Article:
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The most recent drastic decline of the Bolivian economy began in the late 1990s when prices of Bolivian exports dropped due to reduced international demand.
"[Problems in the] financial systems in Southeast Asian countries in June 1997 continued in Russia in August 1998 and finally hit Brazil towards the end of 1998. This crisis was felt in Bolivia primarily due to the decrease in external trade and flow of external capital…The Central Bank of Bolivia devaluated the currency several times in order to recover competitiveness of the export sector; however, these devaluations did not have the desired effect" (Fiedler and Pastor, 2002).
Several other events contributed to the further demise of the Bolivian economy. In 1998, the new Customs Law was enacted to control smuggling, resulting in a decrease of informal trade. Because many informal merchants and producers obtained the materials for their trade through contraband, greater control at the borders was detrimental to this micro-entrepreneurial sector. Moreover, Bolivia has "managed to reduce the illegal production of coca leaves, but has been less successful in providing viable alternative income-earning opportunities for those who directly or indirectly benefited from the cultivation of the crop" (World Bank, 2004).
Also in 1998, strong climatic changes, such as droughts and floods in different regions, destroyed farmers' assets and crops, which forced them to sell their products at very low—and sometimes zero-profit—prices. Furthermore, social protests of recent years fueled by the Cochabamba water crisis, economic policies regarding gas reserves, and the government's coca eradication program escalated the country's economic decline. Massive and repeated roadblocks, destruction of roadway infrastructure, and local and national strikes debilitated the economy by preventing the products of rural farmers and livestock breeders from reaching the marketplace. Much needed income was cut off to these rural communities, leaving them in a desperate situation.
Due to the drastic loss in income of so many Bolivians, several microfinance institutions (MFIs) closed their branches in the Cochabamba area, and a strict screening process of clients was started in the microfinance market. Many Cochabambans do not qualify as borrowers because they are deemed too risky due to their lowered income. MFIs have increasingly began to demand real collateral, and have started to only offer services to clients that can provide such guarantees. These new guidelines have made it impossible for many Bolivians in the Cochabamba area to obtain financial services.
The difficult events pertaining to the Bolivian economy in recent years have left the richest 10 percent of the Bolivian population earning 25 times more than the poorest 40 percent. Without education or access to financial services, the disparity between the rich and poor is not easily changed. Whereas regulated institutions find it difficult to offer financial services in the Cochabamba area due to the inherently high costs involved, NGOs on the other hand have a better capacity to offer microfinance services to struggling entrepreneurs and re-stimulate the Bolivian economy.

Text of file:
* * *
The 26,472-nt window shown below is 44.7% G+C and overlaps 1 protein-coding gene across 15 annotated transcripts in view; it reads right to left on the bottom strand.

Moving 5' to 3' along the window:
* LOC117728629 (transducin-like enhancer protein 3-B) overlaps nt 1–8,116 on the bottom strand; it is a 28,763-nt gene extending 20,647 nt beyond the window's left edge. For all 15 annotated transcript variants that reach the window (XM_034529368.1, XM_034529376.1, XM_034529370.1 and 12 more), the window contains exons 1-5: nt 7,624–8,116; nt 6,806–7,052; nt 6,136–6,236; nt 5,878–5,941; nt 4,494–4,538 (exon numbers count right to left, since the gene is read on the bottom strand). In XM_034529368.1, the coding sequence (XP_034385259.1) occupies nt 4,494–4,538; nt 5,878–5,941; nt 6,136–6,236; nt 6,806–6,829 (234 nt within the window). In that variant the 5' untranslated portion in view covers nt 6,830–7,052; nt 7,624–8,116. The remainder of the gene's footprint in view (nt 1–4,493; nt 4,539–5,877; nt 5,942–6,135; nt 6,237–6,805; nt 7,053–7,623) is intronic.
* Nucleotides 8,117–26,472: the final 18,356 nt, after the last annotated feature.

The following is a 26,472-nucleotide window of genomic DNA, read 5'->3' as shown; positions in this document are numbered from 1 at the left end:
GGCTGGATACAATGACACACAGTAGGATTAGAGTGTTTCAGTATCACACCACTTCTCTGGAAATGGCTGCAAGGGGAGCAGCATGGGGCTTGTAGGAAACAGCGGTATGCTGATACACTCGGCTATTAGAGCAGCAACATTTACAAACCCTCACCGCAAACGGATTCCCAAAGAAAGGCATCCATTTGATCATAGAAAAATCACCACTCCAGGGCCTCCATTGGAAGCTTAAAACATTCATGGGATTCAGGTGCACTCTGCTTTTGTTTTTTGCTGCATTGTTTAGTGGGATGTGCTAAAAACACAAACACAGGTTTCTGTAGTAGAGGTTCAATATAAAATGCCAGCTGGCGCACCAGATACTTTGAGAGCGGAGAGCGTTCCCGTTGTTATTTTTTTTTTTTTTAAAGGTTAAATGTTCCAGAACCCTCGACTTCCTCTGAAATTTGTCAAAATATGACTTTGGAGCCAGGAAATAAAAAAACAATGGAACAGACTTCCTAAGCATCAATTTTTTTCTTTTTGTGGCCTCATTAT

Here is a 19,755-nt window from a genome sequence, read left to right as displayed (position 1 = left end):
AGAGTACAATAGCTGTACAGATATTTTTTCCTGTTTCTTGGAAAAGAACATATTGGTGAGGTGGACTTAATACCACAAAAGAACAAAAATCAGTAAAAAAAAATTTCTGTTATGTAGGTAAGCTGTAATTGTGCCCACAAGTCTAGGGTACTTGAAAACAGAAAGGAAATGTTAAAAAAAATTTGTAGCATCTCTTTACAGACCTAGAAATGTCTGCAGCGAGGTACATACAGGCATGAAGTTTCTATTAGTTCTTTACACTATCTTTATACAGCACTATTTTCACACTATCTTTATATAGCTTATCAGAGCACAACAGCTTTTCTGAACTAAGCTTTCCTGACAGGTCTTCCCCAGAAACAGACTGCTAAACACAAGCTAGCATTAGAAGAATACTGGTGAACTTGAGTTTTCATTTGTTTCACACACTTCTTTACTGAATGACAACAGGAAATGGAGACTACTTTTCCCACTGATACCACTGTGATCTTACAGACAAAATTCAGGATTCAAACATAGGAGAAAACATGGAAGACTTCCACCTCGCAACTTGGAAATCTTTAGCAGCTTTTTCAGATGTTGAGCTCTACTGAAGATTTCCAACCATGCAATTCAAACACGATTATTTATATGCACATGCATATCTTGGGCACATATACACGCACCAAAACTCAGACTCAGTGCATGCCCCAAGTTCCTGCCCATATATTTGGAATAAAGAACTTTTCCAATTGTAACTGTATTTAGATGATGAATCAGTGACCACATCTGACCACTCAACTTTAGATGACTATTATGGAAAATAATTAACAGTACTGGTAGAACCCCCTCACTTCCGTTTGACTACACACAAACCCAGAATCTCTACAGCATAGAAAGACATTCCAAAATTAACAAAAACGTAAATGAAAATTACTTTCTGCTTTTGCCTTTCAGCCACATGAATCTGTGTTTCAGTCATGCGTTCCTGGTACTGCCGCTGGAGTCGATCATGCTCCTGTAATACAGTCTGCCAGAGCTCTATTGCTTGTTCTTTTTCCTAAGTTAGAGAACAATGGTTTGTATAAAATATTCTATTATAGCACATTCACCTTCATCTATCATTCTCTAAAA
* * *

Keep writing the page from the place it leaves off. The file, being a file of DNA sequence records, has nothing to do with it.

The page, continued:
Microfinance services offered by nonprofit organizations have shown promise in helping the poor in Cochabamba. It is therefore at the forefront of development strategies utilized to help Bolivians pull themselves out of poverty. The Inter-American Development Bank reports, "thanks to competition, lending rates are now far lower in Bolivia than in any other country in the Hemisphere" (Fiedler and Pastor, 2002). Although microfinance shows much potential, there are still many hurdles with regard to consolidation, growth, and expansion of the movement.
The CIA World Factbook states that well over one million people over the age of 15 in Bolivia are unable to read or write (2006). David de Ferranti, former vice president of the World Bank, noted that not having access to schools and not having acquired the training and skills to be able to choose one's job contributes largely to the tragic conditions faced by many Bolivians. He adds that if afro-decent Bolivians were to have equal access to schools and skills training, it would "result in an economic expansion of 36.7 percent" for the entire country.
The socioeconomic crisis that crippled Bolivia for the last decade is still occurring today; however, Bolivia is currently on a slow road to economic re-growth. With access to skills training and financial services, the prospect of rising above the poverty line becomes a possibility for many Cochabambans, and these services will hopefully pave the way to bringing economic vitality to Bolivian communities in the coming years.
By partnering with several, local microfinance and small business development organizations in the Cochabamba area, FSD is able to increase training and microfinance services available to Bolivian citizens, thereby empowering socioeconomically excluded families and contributing to a powerful grassroots movement. Whether you decide to work with lending cooperatives for women and farmers or increase export markets for artisans, your experience with FSD will bring you to the frontline of microbusiness development.
Read more about Microfinance & Microenterprise programs and opportunities initiated by our Community Partners in Bolivia.
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